Han Oak presents a Korean brunch on Sundays offering 2-3 main dishes and then several banchan and rice on a tray so you get a little bit of everything

Han Oak is reservation only, where they only open a couple days a week for dinner service and then on Sunday offer brunch service. When you make your reservation online you pre-pay, although you can add on additional beverages or some a la carte dishes at dinner if you’d like. Dinner has been a Bo Ssäm format, but let me put a little focus on their Sunday brunch for this post. They are located at 511 NE 24th, between Pie Spot and 24th and Meatballs. Head this way towards the brown/orange doors to enter the Han Oak space with a welcoming backyard escape and a bright open room with wooden 8-top tables with bench seating and some counter seating at their open kitchen bartop.
Head this way towards the brown/orange doors to enter the Han Oak space Head this way towards the brown/orange doors to enter the Han Oak space Keep stepping through the doorway into this backyard, and the entrance to the Han Oak restaurant space is then to your right Han Oak restaurant interior space Han Oak restaurant interior space Han Oak restaurant interior space Han Oak restaurant interior space faces a quaint backyard patio area

Here’s the gloriousness of a Han Oak brunch: you don’t need to make any choices. You are going to get a little bit of everything so it’s all balanced and you get to try many things without feeling overwhelmed which generally is about 2-3 tapas sized portions (but just for you! No need to share) along with multiple banchan, or small accompanying side dishes, plus rice.
Here's the gloriousness of a Han Oak brunch: you don't need to make any choices. You are going to get a little bit of everything so it's all balanced and you get to try many things without feeling overwhelmed which generally is about 2-3 tapas sized portions (but just for you! No need to share) along with multiple banchan, or small accompanying side dishes, plus rice

For this brunch for instance, my so cool little brunch tray boasted

  • Kimchi, soy pickled vegetables, sauteed and wilted greens
    Han Oak brunch, banchan like kimchee and Sauteed and wilted greens Han Oak brunch, banchan
  • Blood cake with soft boiled egg
    Han Oak brunch, Blood cake with soft boiled egg
  • Seared albacore tuna with daikon, fingerling potatoes, romanesco cauliflower
    Han Oak brunch, Seared albacore tuna with daikon, fingerling potatoes, romanesco cauliflower
  • Savory waffle with braised pork belly, kimchi, and bean sprouts with a little dipping sauce
    Han Oak brunch, Savory waffle with braised pork belly, kimchi, and bean sprouts
  • A bowl of pork and chive dumpling soup with beef broth, rice cake, egg and nori
    Han Oak, A bowl of pork and chive dumpling soup with beef broth, rice cake, egg and nori Han Oak, A bowl of pork and chive dumpling soup with beef broth, rice cake, egg and nori
  • Korean multigrain rice, also called japgokbap
    Korean multigrain rice, also called japgokbap

The above also come with your choice of iced barley tea (the traditional Korean “water” that you should just get), or Water Avenue coffee, or cold brew. You have additionally drink options of cocktails, beer and cider, wine, soju, as well as non alcoholic beverages. For you, my readers, I sacrificed my liver to try all four of the cocktails, curated by the gifted Michelle Ruocco that included

  • The Asian Flush with gin, plum and tamari syrup, lemon, and peychauds bitter is a fun way to start brunch like a prettier cousin of usual brunch mimosa
    The Asian Flush with gin, plum and tamari syrup, lemon, and peychauds bitter is a fun way to start brunch like a prettier cousin of usual brunch mimosa at Han Oak, with drinks curated by mixologist Michelle Ruocco
  • The Sick Day with brandy, toasted rice dandelion tea, lemon, and honey brings out a slight roasty nuttiness which I really enjoyed (and go ahead and eat up the toasted rice at the end of the drink) with the waffle and the rice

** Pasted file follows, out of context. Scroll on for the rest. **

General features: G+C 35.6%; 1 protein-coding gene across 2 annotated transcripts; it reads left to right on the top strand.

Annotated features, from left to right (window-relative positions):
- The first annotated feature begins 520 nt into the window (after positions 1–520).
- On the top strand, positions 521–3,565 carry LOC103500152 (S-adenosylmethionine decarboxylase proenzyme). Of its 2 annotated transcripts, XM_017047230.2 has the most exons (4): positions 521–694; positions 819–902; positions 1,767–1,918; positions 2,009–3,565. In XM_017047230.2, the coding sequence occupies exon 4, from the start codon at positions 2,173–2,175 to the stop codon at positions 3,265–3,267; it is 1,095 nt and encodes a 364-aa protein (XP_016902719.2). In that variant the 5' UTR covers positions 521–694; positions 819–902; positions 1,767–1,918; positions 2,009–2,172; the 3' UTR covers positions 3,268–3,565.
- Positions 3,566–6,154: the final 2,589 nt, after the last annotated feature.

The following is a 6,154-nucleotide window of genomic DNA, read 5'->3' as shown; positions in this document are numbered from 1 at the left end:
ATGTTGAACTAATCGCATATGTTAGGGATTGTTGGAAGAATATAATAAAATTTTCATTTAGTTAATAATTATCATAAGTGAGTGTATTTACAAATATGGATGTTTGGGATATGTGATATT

The Sick Day with brandy, toasted rice dandelion tea, lemon, and honey brings out a slight roasty nuttiness which I really enjoyed (and go ahead and eat up the toasted rice at the end of the drink) at Han Oak, with drinks curated by mixologist Michelle Ruocco
  • The Jeju with sake, nori liqueur, and pepper you can have either cold or warm – I had the warm version and it had a salty seaweedy funkiness which I loved with the dumpling soup and the tuna. This was my favorite, though it’s non-traditional flavor may not be for everyone
    The Jeju with sake, nori liqueur, and pepper you can have either cold or warm - I had the warm version and it had a salty seaweedy funkiness at Han Oak, with drinks curated by mixologist Michelle Ruocco
  • The K-Pop was how I finished my cocktail drinking at brunch, a cocktail light and refreshing so would be great as a starter as well, with soju, gin, apple, ginger, and cucumber. I wish there was a bit more ginger in this, but I really like the spiciness of ginger too so maybe that’s just me.
    The K-Pop with soju, gin, apple, ginger, and cucumber at Han Oak, with drinks curated by mixologist Michelle Ruocco

At $32 for the Korean brunch tray + bowls (with the four cocktails or other alcoholic drinks being extra) that is prix fixe and includes service, this is an insane bargain that is incredibly unique. The atmosphere feels traditional with recognizable Korean stalwarts like the kimchee and the iced barley tea and the rice or the dumpling soup, but also includes modern Northwest playful takes like the blood cake and savory waffle.

The seating feels modern and airy, but almost like dining with family and friends with the intimate atmosphere of a 5 large tables with benches, and a backyard where multiple guests’ children kicked around a beachball together. This is not an experience that you will usually find anywhere, even in larger cities with established larger Korean populations. We’re so fortunate to have this opportunity in Portland.

So what are you waiting for? Make your reservation for brunch now! Brunch is only offered on Sundays, 11 AM – 2 PM. They are also open for dinner (reservation only – make them on the website) on Friday and Saturdays 6 – 9 PM only.
Han Oak presents a Korean brunch on Sundays offering 2-3 main dishes and then several banchan and rice on a tray so you get a little bit of everything Han Oak presents a Korean brunch on Sundays offering 2-3 main dishes and then several banchan and rice on a tray so you get a little bit of everything

And aren’t those cocktails Michele created incredibly lovely? Which one would you order?

Han Oak Menu, Reviews, Photos, Location and Info - Zomato

Signature